Figure 2. Zapotec urn found in Teotihuacan’s Barrio Zapotec, also known as Tlailotlacan.

Civilizations have always been connected, and in some ways very intertwined, something we cannot ignore in the present day. It is no surprise that Teotihuacan would attract people from other areas of Mesoamerica- not as people who were conquered, but as people who were attracted to the power and almost mythical status of the city. It parallels the reasons why some groups migrate to certain regions today, reminding us that, in a way, that we are not always so different from our ancestors.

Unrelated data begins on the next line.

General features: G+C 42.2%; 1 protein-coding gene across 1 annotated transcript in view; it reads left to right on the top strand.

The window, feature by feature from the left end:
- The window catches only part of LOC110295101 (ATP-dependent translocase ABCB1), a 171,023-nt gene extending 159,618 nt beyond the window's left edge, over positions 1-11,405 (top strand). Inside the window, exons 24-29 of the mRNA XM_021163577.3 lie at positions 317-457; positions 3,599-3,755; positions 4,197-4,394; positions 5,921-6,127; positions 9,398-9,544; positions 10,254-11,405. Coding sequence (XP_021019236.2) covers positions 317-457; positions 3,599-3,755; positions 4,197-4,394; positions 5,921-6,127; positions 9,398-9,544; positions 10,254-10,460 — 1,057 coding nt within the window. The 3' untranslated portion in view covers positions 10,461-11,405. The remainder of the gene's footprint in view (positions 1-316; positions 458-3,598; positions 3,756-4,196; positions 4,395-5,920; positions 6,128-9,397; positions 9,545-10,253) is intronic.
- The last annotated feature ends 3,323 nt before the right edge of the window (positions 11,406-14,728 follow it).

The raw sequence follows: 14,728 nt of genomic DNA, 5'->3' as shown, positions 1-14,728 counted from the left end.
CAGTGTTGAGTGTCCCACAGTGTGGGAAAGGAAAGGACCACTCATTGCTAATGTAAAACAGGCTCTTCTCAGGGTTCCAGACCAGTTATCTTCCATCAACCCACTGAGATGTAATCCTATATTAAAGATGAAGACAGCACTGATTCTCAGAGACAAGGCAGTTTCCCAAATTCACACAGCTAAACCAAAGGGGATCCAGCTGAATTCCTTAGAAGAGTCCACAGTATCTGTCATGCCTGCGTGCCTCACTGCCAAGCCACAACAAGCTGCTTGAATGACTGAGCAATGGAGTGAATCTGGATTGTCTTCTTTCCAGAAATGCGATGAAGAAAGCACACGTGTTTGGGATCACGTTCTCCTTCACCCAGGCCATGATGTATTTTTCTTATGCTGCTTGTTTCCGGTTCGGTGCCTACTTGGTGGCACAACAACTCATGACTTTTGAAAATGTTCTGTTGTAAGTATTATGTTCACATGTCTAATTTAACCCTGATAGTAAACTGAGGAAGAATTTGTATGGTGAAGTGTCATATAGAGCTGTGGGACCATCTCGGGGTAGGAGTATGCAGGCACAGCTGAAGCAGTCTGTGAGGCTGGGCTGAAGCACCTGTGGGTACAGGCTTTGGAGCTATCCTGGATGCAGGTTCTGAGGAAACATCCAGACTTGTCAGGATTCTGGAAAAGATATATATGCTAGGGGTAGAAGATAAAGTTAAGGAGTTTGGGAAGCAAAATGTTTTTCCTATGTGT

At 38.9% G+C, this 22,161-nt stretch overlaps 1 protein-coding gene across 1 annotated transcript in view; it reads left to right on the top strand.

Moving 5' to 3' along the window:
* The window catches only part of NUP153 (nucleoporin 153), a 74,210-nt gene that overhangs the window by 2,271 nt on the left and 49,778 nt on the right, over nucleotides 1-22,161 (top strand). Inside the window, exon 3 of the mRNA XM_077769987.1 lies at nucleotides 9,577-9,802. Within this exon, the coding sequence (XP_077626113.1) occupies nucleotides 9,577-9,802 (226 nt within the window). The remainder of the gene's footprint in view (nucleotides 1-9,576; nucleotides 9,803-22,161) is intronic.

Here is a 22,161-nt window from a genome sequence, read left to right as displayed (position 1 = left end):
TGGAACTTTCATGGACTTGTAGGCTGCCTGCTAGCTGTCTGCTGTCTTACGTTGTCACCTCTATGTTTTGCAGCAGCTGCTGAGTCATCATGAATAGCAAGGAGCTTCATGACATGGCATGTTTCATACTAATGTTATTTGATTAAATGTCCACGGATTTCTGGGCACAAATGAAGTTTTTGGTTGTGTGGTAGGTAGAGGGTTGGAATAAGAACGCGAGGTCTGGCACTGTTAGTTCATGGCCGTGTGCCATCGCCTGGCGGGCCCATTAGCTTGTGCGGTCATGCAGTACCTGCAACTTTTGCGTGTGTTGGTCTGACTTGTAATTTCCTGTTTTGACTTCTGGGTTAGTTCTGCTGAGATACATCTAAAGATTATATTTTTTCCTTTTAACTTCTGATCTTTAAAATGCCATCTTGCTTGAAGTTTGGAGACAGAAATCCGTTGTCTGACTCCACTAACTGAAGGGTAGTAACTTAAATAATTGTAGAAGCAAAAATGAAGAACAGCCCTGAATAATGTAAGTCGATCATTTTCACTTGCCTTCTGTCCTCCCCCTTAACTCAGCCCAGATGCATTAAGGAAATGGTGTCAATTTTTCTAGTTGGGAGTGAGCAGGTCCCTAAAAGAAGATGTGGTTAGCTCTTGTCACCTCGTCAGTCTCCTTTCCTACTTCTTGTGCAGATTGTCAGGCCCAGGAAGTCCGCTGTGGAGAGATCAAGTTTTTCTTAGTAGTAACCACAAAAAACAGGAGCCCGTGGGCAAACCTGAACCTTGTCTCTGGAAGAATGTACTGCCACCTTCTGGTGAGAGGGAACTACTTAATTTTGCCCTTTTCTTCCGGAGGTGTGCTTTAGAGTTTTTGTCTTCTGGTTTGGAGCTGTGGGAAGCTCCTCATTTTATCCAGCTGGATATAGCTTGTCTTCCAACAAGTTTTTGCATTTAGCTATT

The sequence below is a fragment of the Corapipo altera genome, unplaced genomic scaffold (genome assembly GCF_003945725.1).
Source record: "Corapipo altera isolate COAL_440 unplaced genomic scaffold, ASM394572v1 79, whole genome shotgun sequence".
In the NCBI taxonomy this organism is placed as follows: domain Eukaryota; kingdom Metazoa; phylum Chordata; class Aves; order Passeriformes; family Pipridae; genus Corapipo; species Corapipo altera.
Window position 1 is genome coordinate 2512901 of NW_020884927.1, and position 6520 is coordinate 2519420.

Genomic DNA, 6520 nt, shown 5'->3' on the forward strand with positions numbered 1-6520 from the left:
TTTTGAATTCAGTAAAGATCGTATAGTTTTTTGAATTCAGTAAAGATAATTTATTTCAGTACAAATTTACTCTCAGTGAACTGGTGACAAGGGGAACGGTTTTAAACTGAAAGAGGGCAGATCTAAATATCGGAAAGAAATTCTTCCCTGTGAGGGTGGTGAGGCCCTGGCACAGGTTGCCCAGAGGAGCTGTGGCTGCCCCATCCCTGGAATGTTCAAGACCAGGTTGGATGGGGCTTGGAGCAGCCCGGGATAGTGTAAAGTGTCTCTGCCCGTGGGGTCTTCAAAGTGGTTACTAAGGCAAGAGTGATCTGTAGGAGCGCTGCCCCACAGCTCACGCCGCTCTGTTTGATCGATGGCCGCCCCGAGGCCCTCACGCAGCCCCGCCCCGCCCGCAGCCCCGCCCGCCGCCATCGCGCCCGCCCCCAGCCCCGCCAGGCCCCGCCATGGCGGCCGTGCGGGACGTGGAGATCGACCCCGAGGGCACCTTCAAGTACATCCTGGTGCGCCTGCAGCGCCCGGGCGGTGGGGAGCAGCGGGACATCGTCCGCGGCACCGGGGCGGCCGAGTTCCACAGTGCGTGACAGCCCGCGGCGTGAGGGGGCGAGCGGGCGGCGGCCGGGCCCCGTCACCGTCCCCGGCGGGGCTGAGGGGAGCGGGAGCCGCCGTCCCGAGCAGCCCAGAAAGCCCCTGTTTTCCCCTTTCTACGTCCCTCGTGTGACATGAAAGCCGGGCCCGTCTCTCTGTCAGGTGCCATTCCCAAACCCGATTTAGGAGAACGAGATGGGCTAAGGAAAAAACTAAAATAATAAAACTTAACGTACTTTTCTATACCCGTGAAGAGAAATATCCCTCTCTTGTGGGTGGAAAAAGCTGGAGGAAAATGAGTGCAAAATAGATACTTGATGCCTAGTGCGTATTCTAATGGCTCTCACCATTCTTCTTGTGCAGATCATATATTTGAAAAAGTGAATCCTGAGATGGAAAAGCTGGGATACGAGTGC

Manzanilla, Linda, “Corporate Life in Apartment and Barrio Compounds at Teotihuacan,

Central Mexico: Craft Specialization, Hierarchy, and Ethnicity,” Memoirs of the Museum of

Anthropology, University of Michigan, Ann Arbor, vol. 49, 2009, pgs. 21-38, Web,



Manzanilla, Linda, “Houses and Ancestors, Altars and Relics: Mortuary Patterns at Teotihuacan,

Central Mexico” Archeological Papers of the American Anthropological

Association, vol.11, no.1, 2002 pgs.55–65, Web,


Manzanilla, Linda, “Social Identity and Daily Life at Classic Teotihuacan,” Mesoamerican

Archaeology Theory and Practice, Blackwell Publishing, 2004, pgs. 124-147, Web,



Storey, Rebecca, “Teotihuacan and the Demography of Preindustrial Cities; The Tlajinga 33

Apartment Compound,” Life and Death in the Ancient City of Teotihuacan: A Modern